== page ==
PRESS RELEASES

Ritalin Use in Childhood May Increase Depression, Decrease Cocaine Sensitivity in Adults

FOR IMMEDIATE RELEASE:
December 08, 2003

CONTACT:
Cindy Lepore, Adriana Bobinchock
617/855-2110

Belmont, MA - McLean Hospital researchers have demonstrated that early exposure to Ritalin could reduce sensitivity to cocaine reward, a potentially beneficial effect, but could also increase depressive-like symptoms in adult rats. The study, led by McLean Hospital's William Carlezon, PhD, and Susan Andersen, PhD, found that adult rats given Ritalin as juveniles behaved differently than their placebo-treated counterparts in a host of tests that reflect mood and attention. Published in the Dec.15 issue of Biological Psychiatry (abstract), the study follows up previous work by the researchers showing that young rats given Ritalin were less likely to find cocaine pleasurable as adults.

For the new study, Carlezon and Andersen raised two sets of rats: one was given Ritalin during the rat equivalent of pre-adolescence, while the other was given saline. At adulthood, all of the rats were examined in a model of "learned helplessness," which tested how quickly they gave up on behavioral tasks under stress.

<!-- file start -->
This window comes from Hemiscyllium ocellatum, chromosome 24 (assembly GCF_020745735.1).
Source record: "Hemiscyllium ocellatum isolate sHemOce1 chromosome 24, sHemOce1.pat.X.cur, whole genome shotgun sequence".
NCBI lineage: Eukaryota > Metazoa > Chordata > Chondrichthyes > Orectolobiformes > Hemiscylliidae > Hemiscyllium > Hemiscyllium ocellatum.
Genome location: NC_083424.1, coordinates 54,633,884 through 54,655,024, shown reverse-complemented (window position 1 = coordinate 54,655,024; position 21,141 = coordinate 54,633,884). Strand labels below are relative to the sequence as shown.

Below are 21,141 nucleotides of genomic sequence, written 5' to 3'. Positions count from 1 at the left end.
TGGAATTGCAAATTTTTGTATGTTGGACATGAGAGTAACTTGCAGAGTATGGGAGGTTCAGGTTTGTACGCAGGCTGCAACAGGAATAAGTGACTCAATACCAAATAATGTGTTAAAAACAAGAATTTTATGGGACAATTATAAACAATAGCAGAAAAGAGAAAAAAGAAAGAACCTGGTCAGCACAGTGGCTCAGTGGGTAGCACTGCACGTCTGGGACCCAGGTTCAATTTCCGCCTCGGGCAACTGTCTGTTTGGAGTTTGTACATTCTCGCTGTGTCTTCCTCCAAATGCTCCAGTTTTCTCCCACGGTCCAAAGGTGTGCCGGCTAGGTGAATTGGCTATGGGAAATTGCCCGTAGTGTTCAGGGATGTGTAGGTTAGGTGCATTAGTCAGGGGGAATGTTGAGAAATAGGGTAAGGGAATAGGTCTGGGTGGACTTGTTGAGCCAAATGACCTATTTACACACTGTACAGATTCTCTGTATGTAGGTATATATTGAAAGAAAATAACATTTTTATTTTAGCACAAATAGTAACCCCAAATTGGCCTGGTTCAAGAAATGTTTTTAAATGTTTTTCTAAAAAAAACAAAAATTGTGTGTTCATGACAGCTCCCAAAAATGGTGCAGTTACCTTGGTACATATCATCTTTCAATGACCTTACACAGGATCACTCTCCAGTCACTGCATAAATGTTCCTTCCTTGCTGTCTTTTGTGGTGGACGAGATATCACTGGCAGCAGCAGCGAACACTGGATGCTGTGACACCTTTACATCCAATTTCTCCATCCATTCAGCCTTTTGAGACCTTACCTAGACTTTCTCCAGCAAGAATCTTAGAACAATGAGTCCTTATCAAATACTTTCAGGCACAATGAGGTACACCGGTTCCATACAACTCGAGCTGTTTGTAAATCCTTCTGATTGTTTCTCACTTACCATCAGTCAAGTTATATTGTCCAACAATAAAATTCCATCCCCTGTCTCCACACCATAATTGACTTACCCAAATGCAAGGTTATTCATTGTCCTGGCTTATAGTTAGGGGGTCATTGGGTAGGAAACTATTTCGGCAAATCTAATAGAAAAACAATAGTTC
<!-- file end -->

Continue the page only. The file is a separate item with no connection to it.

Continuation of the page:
"Rats exposed to Ritalin as juveniles showed large increases in learned-helplessness behavior during adulthood, suggesting a tendency toward depression," said Carlezon, director of McLean Hospital's Behavioral Genetics Laboratory. "These rats also showed abnormally high levels of activity in familiar environments, which might reflect basic alterations in the way rats pay attention to their surroundings."

Carlezon and Andersen do not believe the effects they see in their rats are specific to Ritalin. Rather, they believe they are observing a general effect of how stimulant drugs, many of which act by increasing the activity of a neurochemical called dopamine, affect the way that neuronal connections become cemented into place during development. They also report that early studies indicate that juvenile exposure to cocaine instead of Ritalin produces the same pattern of results.

McLean Hospital is the largest psychiatric facility of Harvard Medical School, an affiliate of Massachusetts General Hospital and a member of Partners HealthCare.

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